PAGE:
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Corps Values

When asked to create a blog post, I almost had a heart attack! If there is one thing you need to know about Marcus it would be, Marcus does not like to wright (write)... Good thing my outstanding bosses have only asked me to create one or two. Given that, I will overcome and conquer my fear of writing and put down a few words.

When contemplating service with a conservation corps you need to ask yourself, why? If you are considering doing it solely for the stipend check, you might want to think deeper and longer. There has to be more to it or you will not last long. Understanding the mission and fostering a deeper love for the sustained outcome of the experience will get you through the trying times. Throughout my 13 years of service and multiple deployments with the Colorado Army National Guard I was able to see the bigger picture. How dedication, devotion and a calling can change you.

Now that all that is out of the way let’s talk about the Army Values and how these 7 principals can change a city, county, state, country and you.

You have to bring loyalty to the table. We have to be loyal to the world we live in. We only have one and if we do not sustain it, the damage can be irreversible. Understand that I am not asking you go to extreme ends but to be loyal to the idea that we need to conserve through conservation.

Duty in the Army means to fulfill an obligation. We at the WCCC do education awards through the AmeriCorps program. To gain the education award you have to fulfill a term of service. You sign a document stating that you will complete so many hours of service, but all too often members fold and quit. Can you dig deep and push on when the times are hard because you said you would?

At a basic level you will need to have respect. Respect for the conservation corps, staff, crew leaders, crew members, equipment, project partners, and the environment of which we strive to conserve. You will be on a crew with members who come from many different backgrounds. If we hold true to the ideals of conservation we can overcome simple personal differences.

When performing conservation service you are performing a selfless act of service. Selfless service is putting the needs of something else over the needs and comfort of yourself. There is no amount of money that can be placed on the work we do. You are working in the environment to sustain it for all time to come and the life forms that rely on the environment.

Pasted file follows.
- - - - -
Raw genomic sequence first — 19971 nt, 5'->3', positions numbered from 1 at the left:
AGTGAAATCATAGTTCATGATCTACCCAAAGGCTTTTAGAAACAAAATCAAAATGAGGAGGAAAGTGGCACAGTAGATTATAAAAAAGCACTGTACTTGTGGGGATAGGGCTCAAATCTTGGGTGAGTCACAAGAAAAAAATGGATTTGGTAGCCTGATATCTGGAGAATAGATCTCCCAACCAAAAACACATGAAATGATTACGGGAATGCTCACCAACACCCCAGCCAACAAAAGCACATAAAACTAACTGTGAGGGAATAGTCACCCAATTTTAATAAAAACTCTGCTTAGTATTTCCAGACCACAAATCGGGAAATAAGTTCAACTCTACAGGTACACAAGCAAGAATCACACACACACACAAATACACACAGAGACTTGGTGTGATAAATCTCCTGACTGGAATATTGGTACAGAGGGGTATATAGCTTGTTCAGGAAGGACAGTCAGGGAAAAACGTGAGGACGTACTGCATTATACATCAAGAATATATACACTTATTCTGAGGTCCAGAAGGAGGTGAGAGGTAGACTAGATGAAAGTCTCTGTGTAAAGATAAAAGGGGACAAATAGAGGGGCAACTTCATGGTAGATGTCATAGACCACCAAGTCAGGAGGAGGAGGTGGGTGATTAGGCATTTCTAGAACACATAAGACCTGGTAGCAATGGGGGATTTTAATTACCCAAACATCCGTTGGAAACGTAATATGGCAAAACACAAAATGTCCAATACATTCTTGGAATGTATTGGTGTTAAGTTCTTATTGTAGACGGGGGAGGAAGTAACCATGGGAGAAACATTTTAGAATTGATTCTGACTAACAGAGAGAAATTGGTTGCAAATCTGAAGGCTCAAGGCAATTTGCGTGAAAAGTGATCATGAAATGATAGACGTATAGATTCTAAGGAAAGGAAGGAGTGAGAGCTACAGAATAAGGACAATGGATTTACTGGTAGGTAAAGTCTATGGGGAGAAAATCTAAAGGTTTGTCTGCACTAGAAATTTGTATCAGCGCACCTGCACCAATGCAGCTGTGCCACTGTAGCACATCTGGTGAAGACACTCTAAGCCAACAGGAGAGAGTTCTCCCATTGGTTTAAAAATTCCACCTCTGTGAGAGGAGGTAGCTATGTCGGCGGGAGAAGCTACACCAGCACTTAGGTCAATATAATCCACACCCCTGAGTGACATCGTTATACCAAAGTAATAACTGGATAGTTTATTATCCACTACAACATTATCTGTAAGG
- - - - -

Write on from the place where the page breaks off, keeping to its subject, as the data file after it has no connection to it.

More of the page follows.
Honor the environment by holding it with high respect. Treat it right and it will be good you. Put thought into your actions. Care for it as you would a highly prized possession. Something as simple as recycling goes a long way.

Have integrity by doing the right thing. A task is much easier when there are many hands to make light work. Pull your weight within the crew and do your part to sustain earth’s longevity in all actions, including personal actions. Don’t dump your trash in the desert just because you can. Don’t take your TV to the shooting range. Don’t dump your car oil down the drain. Know the disposal protocols for electronic devices. Let going the extra mile to do the right thing become a way of life. At first, change never becomes easy, but over time becomes second nature.

Practice personal courage by standing up and doing what is right. Face your fear of hard work or uncertainty of trying something new. Embrace the call to the wild and learn how to operate in an environment without electronic devices. Push yourself both physical and mentally to achieve a goal for the greater good. Just remember the environment does not owe you anything. It can get by without you but you cannot survive without a good environment.

Wrapping up, I want you to understand a few things. First, I hope no one sees this as degrading the Army Values. I respect them and hold them with the highest esteem to the level of applying them to everyday life and attempting to share them. Second, I am not a tree hugger or activist. I am an avid hunter, fisherman, fire burning, truck driving, Dr. Pepper drinking, former oil field, combat veteran, environmental protecting, red blooded American, just trying to do my part to create a better environment for all generations to come.

Marcus Kissner

Field Manager

Western Colorado Conservation Corps

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At the Western Colorado Conservation Corps we work hard to keep you up to date on what  we are doing and how we are enhancing Colorado. Check back often to see new project posts, educational videos, and events. 

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Our land managers are our partners, that's why we ensure quality project management.

Corpsmember development is our priority, so we collaborate with national service experts.

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